The U.S. share of global solar installations is expected to climb from 5 percent to 13 percent by the end of 2013. The industry installed a record 832 megawatts in the second quarter of this year alone.
While the overall numbers indicate continuing bullish growth in the market, the executive summary of the report cautions that there are some areas that slowed during the second quarter of this year and some policy issues that could dampen growth temporarily in certain markets.
While the news isn’t all sunshiny, it’s overwhelmingly positive and the U.S. is on track to meet some major milestones this year, according to the report.
For example, by the end of 2013, SEIA estimates there will be more than 100,000 individual solar systems installed in the U.S. Cumulative installed solar photovoltaic systems are expected to surpass 10 gigawatts and there will be a new solar array installed every four minutes in this country.
“America’s solar energy industry remains on course to have another record-shattering year,” SEIA CEO Rhone Resch said. "Today, there’s more than 9,370 megawatts (MW) of total solar electric capacity across the U.S. – enough to power more than 1.5 million American homes, including the White House. We’re helping to create new jobs, grow the U.S. economy, strengthen our nation’s long-term energy security and fight climate change. That’s a win-win in anyone’s book.”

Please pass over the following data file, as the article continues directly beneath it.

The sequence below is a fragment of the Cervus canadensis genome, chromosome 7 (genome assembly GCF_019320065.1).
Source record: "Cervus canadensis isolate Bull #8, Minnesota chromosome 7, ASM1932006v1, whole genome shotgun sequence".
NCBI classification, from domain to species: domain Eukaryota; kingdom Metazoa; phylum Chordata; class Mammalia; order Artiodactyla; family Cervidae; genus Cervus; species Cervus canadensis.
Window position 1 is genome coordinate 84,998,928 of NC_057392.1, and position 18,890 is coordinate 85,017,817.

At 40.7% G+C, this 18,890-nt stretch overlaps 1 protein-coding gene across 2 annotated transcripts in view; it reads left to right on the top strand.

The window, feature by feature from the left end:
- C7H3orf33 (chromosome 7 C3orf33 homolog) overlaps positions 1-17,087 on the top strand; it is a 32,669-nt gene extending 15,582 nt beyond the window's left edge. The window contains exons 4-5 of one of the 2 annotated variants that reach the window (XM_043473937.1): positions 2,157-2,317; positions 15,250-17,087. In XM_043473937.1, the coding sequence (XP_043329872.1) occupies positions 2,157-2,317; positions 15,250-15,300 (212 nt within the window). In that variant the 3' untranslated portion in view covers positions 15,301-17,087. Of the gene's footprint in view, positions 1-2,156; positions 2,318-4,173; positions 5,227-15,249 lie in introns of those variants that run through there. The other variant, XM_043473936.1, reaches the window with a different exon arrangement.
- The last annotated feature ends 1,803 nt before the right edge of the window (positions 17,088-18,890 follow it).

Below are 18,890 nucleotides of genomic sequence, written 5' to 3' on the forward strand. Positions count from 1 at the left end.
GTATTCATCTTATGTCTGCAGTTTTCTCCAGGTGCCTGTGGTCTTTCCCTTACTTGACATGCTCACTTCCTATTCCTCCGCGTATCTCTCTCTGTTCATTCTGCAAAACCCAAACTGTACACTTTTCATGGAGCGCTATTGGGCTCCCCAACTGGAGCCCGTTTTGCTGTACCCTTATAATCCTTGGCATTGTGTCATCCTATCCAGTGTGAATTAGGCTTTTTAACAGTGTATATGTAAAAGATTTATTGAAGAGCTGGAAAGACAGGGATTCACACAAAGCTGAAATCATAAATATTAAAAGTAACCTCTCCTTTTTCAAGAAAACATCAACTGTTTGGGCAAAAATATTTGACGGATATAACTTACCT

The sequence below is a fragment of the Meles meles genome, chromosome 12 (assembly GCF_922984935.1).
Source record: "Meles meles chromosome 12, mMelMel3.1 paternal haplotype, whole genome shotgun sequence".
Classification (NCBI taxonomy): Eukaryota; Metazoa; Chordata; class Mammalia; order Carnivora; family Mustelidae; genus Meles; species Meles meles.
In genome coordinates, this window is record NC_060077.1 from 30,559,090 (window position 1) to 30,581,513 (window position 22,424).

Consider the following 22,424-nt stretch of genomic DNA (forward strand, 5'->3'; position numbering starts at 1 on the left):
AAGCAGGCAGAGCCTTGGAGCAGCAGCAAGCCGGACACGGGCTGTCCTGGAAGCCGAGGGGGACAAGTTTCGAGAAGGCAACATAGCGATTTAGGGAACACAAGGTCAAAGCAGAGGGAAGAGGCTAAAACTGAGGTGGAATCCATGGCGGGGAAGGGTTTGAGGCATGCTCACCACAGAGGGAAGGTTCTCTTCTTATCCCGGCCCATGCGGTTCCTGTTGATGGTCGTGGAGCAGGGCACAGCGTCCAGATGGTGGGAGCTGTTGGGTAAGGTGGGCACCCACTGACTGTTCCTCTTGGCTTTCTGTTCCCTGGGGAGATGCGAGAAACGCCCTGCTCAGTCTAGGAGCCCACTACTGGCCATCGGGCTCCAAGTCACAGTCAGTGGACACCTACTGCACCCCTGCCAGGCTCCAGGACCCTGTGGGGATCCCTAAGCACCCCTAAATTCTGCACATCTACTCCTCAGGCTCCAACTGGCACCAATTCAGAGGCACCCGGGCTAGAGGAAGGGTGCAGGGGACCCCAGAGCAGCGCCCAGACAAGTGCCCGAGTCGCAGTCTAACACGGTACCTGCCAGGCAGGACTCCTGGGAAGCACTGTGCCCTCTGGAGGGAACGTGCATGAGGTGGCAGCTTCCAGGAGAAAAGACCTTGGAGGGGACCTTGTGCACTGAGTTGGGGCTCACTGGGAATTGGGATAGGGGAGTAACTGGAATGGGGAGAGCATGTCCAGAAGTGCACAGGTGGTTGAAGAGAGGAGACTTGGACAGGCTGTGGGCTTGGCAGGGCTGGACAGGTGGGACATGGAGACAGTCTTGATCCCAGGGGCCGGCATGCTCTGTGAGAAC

While the report indicates that the industry is thriving, there were unfortunately some dark spots. Residential installations were flat and commercial installations were down 11 percent. Utility-scale solar was the big performer during the second quarter of this year.
The report notes, however, that the second quarter is typically a “lumpy” one for commercial solar installations, which generally rebounds with gusto during the second half of the year.
Unfortunately, residential solar installations will face some interesting challenges as groups in various states negotiate net metering laws and practices, according to the report’s executive summary. Net metering allows customers to collect retail rate credit for power they feed back onto the grid. Utility companies in several states are arguing that they should allowed to make smaller payments for that electricity, which would undermine solar industry growth in those areas.
Also, utility-scale solar installations have dominated growth, but the report indicates that new project procurement is slowing.
“In spite of these potential risks, we remain bullish on the near-term prospects of the U.S. solar market,” the report reads. “Our forecast calls for solar installation levels to continue to grow across market segments and most states through 2016, ultimately rising above 9 gigawatts in annual installations and over 1 million cumulative installations.”